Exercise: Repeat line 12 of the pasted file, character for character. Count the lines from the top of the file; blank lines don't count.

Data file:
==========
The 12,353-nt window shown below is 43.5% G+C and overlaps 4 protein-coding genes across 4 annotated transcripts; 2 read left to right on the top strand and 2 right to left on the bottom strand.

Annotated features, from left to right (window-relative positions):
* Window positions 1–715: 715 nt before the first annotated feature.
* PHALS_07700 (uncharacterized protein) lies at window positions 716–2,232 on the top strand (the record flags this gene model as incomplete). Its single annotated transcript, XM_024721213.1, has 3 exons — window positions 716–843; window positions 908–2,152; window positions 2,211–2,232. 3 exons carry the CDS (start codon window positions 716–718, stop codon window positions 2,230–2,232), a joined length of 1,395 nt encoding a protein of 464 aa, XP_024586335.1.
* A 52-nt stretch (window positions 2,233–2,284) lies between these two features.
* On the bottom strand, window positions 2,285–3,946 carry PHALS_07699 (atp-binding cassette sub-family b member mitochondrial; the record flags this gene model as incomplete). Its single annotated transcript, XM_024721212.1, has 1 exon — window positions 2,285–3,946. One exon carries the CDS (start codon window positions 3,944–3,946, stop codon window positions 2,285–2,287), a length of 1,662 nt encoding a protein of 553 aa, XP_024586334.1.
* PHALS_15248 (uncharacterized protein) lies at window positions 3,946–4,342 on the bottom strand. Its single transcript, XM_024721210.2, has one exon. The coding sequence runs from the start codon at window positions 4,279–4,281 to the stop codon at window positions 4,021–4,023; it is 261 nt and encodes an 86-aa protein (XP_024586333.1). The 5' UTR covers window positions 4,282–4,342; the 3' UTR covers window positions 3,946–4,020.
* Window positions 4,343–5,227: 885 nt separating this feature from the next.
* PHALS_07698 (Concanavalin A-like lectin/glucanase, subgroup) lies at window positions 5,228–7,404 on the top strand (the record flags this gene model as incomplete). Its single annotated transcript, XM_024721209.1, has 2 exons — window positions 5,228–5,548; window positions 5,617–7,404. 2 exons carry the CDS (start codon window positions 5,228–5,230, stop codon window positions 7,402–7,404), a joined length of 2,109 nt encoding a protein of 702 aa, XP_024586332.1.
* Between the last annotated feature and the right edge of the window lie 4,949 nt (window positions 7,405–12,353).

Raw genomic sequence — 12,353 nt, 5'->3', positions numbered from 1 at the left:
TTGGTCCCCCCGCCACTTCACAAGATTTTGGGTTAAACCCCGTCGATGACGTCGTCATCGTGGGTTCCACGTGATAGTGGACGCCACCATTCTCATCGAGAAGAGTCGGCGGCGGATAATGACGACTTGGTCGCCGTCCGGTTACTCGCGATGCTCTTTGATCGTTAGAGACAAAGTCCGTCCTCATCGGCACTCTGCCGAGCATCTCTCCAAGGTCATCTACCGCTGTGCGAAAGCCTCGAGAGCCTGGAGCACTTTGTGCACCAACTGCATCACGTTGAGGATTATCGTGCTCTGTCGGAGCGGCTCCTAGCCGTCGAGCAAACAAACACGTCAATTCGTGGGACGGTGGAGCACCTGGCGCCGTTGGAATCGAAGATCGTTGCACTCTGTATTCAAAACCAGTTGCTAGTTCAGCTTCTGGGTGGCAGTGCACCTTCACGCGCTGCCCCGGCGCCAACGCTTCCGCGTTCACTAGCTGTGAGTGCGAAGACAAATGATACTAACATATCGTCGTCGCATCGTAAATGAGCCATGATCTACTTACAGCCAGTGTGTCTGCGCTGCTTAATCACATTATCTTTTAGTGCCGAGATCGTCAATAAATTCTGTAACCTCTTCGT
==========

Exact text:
TTGGTCCCCCCGCCACTTCACAAGATTTTGGGTTAAACCCCGTCGATGACGTCGTCATCGTGGGTTCCACGTGATAGTGGACGCCACCATTCTCATCGAGAAGAGTCGGCGGCGGATAATGACGACTTGGTCGCCGTCCGGTTACTCGCGATGCTCTTTGATCGTTAGAGACAAAGTCCGTCCTCATCGGCACTCTGCCGAGCATCTCTCCAAGGTCATCTACCGCTGTGCGAAAGCCTCGAGAGCCTGGAGCACTTTGTGCACCAACTGCATCACGTTGAGGATTATCGTGCTCTGTCGGAGCGGCTCCTAGCCGTCGAGCAAACAAACACGTCAATTCGTGGGACGGTGGAGCACCTGGCGCCGTTGGAATCGAAGATCGTTGCACTCTGTATTCAAAACCAGTTGCTAGTTCAGCTTCTGGGTGGCAGTGCACCTTCACGCGCTGCCCCGGCGCCAACGCTTCCGCGTTCACTAGCTGTGAGTGCGAAGACAAATGATACTAACATATCGTCGTCGCATCGTAAATGAGCCATGATCTACTTACAGCCAGTGTGTCTGCGCTGCTTAATCACATTATCTTTTAGTGCCGAGATCGTCAATAAATTCTGTAACCTCTTCGT